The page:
Prevention of radiation-induced hepatic damge on swiss albino mice by aloe vera leaf extract

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Prashasnika Gehlot and P.K. Goyal*

Radiation and Cancer Biology Laboratory, Department of Zoology,

University of Rajasthan, Jaipur 302004, India
*Corresponding author E-mail;,

The radioprotective effect of Aloe vera leaf extract (AVE) was studied in Swiss albino mice against radiation-induced changes in the liver. The mice were treated with 1000 mg /kg body weight of AVE orally once daily for 15 consecutive days before exposure to an acute dose of 6 Gy of gamma radiation after the last administration. Irradiation of mice caused a significant elevation in lipid peroxidation with the decrease in the glutathione, acid phosphatase and alkaline phosphatase. Treatment of mice with AVE before irradiation elevated the glutathione, acid phosphatase and alkaline phosphatase accompanied by a decline in lipid peroxidation. The recovery and regeneration were faster in AVE pretreated animals than the irradiation alone. The data clearly indicate that the AVE significantly reduced the deleterious effect of radiation in the liver and could be a useful agent in reducing the side effects of therapeutic radiation.

Key Words: Aloe vera, liver, gamma radiation, Swiss albino mice, LPO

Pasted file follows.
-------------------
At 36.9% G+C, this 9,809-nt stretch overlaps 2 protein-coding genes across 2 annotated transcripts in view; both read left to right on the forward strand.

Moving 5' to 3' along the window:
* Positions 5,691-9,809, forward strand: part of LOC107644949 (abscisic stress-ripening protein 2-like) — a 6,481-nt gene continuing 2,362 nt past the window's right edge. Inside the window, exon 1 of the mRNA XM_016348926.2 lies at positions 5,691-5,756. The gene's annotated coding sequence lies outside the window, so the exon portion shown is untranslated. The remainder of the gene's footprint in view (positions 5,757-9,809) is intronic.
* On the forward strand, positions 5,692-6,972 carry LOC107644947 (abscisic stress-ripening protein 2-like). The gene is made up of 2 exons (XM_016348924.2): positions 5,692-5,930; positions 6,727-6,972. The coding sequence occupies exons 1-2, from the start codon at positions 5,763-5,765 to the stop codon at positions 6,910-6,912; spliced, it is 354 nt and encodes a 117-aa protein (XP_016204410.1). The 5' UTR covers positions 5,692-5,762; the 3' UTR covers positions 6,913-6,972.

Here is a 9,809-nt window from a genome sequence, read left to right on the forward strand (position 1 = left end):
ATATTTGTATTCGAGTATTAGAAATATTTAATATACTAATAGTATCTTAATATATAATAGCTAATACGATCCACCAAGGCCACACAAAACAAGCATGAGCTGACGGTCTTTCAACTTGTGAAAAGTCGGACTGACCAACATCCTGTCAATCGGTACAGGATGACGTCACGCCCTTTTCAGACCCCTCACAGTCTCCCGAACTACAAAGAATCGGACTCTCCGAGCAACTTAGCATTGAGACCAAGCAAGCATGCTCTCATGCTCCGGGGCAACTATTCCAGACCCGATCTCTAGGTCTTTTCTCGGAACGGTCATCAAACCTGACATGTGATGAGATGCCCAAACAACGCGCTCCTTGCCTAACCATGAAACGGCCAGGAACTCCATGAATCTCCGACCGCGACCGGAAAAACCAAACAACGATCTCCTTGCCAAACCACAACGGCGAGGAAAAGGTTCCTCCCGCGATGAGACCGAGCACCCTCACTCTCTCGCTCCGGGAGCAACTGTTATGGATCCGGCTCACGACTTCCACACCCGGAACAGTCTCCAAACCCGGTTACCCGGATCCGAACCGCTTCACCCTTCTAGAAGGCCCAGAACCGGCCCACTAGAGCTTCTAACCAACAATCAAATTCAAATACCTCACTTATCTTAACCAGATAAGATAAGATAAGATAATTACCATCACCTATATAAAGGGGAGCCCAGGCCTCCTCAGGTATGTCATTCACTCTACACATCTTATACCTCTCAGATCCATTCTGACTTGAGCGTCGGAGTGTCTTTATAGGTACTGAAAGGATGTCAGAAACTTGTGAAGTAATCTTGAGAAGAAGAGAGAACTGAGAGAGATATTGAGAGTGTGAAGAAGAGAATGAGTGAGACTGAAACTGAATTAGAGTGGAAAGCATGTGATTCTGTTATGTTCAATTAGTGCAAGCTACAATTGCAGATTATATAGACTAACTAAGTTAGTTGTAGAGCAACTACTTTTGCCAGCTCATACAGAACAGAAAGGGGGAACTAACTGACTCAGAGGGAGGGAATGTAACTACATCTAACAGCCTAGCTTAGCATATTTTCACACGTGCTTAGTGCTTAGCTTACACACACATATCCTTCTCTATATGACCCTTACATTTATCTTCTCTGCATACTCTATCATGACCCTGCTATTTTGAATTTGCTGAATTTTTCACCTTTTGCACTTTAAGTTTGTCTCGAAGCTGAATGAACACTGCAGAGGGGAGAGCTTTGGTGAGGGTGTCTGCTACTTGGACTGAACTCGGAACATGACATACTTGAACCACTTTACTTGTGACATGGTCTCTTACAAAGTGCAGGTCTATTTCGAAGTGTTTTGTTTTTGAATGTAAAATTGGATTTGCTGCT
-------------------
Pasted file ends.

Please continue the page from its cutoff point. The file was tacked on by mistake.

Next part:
Corresponding author Email: Phone 091-0141- 2 651199, fax

(1) 0141-2742309 (2) 0141-2740867 Radiation and Cancer Biology Laboratory, Department of Zoology, Rajasthan University, Jaipur 302004, India.


Gamma radiation is the most commonly used source of ionizing radiation to treat neoplastic disorders in clinical conditions. Clinical success of radiotherapy depends on its ability to selectively kill tumor cells while sparing the normal surrounding tissues. The response of mammalian cells to ionizing radiation sat the cellular and molecular levels is complex and is an molecular levels is complex and is an irreversible process that is dependent on both the radiation dose and tissue –weighting factor[1].
Due to lack of an effective protective agent, newer compounds are currently under investigation as possible adjuvant in the radiation treatment of cancer, and herbal medicines have only recently begun to receive some attention as possible modifiers of the radiation response [2].
Studies carried out in the past 15 years have shown that herbal preparation such as Liv. 52 [3], Brahmarasayana [4], Pododphyllum [5], Ocimum sanctum [6], Triphala [7], Emblica officinalis [8], Rosemarinus officinalis [9] reduced radiation –induced damage in different body systems.

One such popularly known used plant is Aloe vera barbadensis [10] belonging to family Liliacae and consists of about more than 250 species [11]. It is commonly called “Guar –patha” or Ghee-Guar. It is rich in vitamin A, E, C and Zinc and Selenium. It is reported to have antioxidant, anti-tumor and anti-inflammatory activities [12, 13].